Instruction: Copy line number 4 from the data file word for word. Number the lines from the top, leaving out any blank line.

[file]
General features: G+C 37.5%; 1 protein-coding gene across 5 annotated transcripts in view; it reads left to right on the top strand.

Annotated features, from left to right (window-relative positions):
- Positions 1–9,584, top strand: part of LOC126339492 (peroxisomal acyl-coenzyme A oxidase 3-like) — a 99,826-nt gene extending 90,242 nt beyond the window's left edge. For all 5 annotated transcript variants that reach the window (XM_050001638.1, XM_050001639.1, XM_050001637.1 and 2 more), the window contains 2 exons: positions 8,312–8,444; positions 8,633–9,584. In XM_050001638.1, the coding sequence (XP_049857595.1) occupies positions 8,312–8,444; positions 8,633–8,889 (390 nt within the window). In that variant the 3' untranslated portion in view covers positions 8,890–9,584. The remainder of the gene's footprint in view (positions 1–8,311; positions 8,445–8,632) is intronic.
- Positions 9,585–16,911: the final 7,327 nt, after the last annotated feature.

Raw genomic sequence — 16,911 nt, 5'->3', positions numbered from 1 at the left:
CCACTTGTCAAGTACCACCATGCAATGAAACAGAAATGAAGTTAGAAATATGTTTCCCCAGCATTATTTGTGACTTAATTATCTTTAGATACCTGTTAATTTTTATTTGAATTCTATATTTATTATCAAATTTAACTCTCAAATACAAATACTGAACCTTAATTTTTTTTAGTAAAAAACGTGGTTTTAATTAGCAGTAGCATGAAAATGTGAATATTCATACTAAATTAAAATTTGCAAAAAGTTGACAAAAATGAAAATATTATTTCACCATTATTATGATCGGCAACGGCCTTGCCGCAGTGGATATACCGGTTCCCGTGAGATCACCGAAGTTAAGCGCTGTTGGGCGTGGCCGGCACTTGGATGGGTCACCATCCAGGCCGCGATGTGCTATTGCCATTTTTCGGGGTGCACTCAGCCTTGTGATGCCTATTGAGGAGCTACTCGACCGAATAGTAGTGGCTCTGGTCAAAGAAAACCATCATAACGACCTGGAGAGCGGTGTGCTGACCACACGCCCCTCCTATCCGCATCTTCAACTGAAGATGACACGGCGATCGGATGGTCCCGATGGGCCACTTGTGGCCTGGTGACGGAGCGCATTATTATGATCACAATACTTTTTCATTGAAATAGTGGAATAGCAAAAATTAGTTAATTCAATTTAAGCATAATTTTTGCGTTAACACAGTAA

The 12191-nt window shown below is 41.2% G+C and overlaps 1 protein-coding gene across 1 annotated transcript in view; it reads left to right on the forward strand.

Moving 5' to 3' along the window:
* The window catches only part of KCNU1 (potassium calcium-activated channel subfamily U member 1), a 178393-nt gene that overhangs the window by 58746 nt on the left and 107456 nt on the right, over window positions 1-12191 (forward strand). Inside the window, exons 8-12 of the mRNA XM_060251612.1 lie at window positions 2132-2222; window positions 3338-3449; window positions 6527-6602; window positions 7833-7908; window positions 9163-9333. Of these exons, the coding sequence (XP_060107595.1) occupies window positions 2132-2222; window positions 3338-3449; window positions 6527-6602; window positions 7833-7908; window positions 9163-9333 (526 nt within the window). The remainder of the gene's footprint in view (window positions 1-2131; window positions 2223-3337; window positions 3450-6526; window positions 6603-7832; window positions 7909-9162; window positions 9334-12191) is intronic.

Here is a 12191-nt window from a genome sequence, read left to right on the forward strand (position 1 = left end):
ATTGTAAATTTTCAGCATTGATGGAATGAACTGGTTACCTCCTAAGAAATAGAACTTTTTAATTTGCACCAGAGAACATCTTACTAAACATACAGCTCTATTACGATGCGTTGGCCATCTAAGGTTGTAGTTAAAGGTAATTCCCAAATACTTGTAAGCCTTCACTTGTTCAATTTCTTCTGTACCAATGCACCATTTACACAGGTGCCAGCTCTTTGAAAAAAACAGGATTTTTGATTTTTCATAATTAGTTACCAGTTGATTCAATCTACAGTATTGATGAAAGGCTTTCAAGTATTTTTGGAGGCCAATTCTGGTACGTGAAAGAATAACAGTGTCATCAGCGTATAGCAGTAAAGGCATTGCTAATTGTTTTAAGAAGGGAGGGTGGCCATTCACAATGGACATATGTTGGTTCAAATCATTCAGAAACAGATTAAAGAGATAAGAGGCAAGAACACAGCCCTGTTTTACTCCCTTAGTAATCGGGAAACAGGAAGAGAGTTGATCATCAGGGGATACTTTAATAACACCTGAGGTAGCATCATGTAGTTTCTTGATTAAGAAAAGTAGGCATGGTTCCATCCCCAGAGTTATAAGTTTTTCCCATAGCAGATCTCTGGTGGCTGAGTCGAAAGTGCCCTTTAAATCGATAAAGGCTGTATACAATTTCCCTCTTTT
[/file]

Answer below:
- Positions 9,585–16,911: the final 7,327 nt, after the last annotated feature.